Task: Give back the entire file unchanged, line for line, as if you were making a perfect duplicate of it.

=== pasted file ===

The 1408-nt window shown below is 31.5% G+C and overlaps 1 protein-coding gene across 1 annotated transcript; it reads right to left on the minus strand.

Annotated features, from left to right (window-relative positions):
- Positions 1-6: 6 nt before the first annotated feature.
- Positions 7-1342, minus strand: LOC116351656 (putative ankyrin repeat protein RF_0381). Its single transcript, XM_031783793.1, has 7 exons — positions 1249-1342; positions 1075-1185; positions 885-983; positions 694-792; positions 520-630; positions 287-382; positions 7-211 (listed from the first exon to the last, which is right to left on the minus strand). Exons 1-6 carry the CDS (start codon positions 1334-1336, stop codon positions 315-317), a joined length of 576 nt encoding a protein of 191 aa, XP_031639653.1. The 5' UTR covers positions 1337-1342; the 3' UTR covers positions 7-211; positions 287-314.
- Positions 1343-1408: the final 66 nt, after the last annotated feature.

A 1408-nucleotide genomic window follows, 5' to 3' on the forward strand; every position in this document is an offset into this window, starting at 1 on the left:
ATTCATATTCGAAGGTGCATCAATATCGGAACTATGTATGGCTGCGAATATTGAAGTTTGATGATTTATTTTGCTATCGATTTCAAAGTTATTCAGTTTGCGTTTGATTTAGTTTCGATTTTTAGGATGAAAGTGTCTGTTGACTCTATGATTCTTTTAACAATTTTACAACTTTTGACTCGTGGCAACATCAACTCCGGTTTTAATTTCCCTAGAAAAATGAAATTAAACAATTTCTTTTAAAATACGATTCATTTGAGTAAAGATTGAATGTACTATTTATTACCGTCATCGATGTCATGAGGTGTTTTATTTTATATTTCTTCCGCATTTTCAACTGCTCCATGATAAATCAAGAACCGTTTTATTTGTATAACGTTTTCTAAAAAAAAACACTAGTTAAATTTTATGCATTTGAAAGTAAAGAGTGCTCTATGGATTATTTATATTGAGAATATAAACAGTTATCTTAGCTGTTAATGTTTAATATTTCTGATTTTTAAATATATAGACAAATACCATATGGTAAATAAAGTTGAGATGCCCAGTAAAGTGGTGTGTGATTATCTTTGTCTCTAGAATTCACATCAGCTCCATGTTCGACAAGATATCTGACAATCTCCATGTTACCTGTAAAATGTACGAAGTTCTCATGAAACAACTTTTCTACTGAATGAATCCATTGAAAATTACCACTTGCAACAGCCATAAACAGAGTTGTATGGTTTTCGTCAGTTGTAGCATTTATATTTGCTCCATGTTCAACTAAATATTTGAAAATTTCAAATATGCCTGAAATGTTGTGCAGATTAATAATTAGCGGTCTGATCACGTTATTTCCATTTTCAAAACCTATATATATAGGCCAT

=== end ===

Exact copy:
The 1408-nt window shown below is 31.5% G+C and overlaps 1 protein-coding gene across 1 annotated transcript; it reads right to left on the minus strand.

Annotated features, from left to right (window-relative positions):
- Positions 1-6: 6 nt before the first annotated feature.
- Positions 7-1342, minus strand: LOC116351656 (putative ankyrin repeat protein RF_0381). Its single transcript, XM_031783793.1, has 7 exons — positions 1249-1342; positions 1075-1185; positions 885-983; positions 694-792; positions 520-630; positions 287-382; positions 7-211 (listed from the first exon to the last, which is right to left on the minus strand). Exons 1-6 carry the CDS (start codon positions 1334-1336, stop codon positions 315-317), a joined length of 576 nt encoding a protein of 191 aa, XP_031639653.1. The 5' UTR covers positions 1337-1342; the 3' UTR covers positions 7-211; positions 287-314.
- Positions 1343-1408: the final 66 nt, after the last annotated feature.

A 1408-nucleotide genomic window follows, 5' to 3' on the forward strand; every position in this document is an offset into this window, starting at 1 on the left:
ATTCATATTCGAAGGTGCATCAATATCGGAACTATGTATGGCTGCGAATATTGAAGTTTGATGATTTATTTTGCTATCGATTTCAAAGTTATTCAGTTTGCGTTTGATTTAGTTTCGATTTTTAGGATGAAAGTGTCTGTTGACTCTATGATTCTTTTAACAATTTTACAACTTTTGACTCGTGGCAACATCAACTCCGGTTTTAATTTCCCTAGAAAAATGAAATTAAACAATTTCTTTTAAAATACGATTCATTTGAGTAAAGATTGAATGTACTATTTATTACCGTCATCGATGTCATGAGGTGTTTTATTTTATATTTCTTCCGCATTTTCAACTGCTCCATGATAAATCAAGAACCGTTTTATTTGTATAACGTTTTCTAAAAAAAAACACTAGTTAAATTTTATGCATTTGAAAGTAAAGAGTGCTCTATGGATTATTTATATTGAGAATATAAACAGTTATCTTAGCTGTTAATGTTTAATATTTCTGATTTTTAAATATATAGACAAATACCATATGGTAAATAAAGTTGAGATGCCCAGTAAAGTGGTGTGTGATTATCTTTGTCTCTAGAATTCACATCAGCTCCATGTTCGACAAGATATCTGACAATCTCCATGTTACCTGTAAAATGTACGAAGTTCTCATGAAACAACTTTTCTACTGAATGAATCCATTGAAAATTACCACTTGCAACAGCCATAAACAGAGTTGTATGGTTTTCGTCAGTTGTAGCATTTATATTTGCTCCATGTTCAACTAAATATTTGAAAATTTCAAATATGCCTGAAATGTTGTGCAGATTAATAATTAGCGGTCTGATCACGTTATTTCCATTTTCAAAACCTATATATATAGGCCAT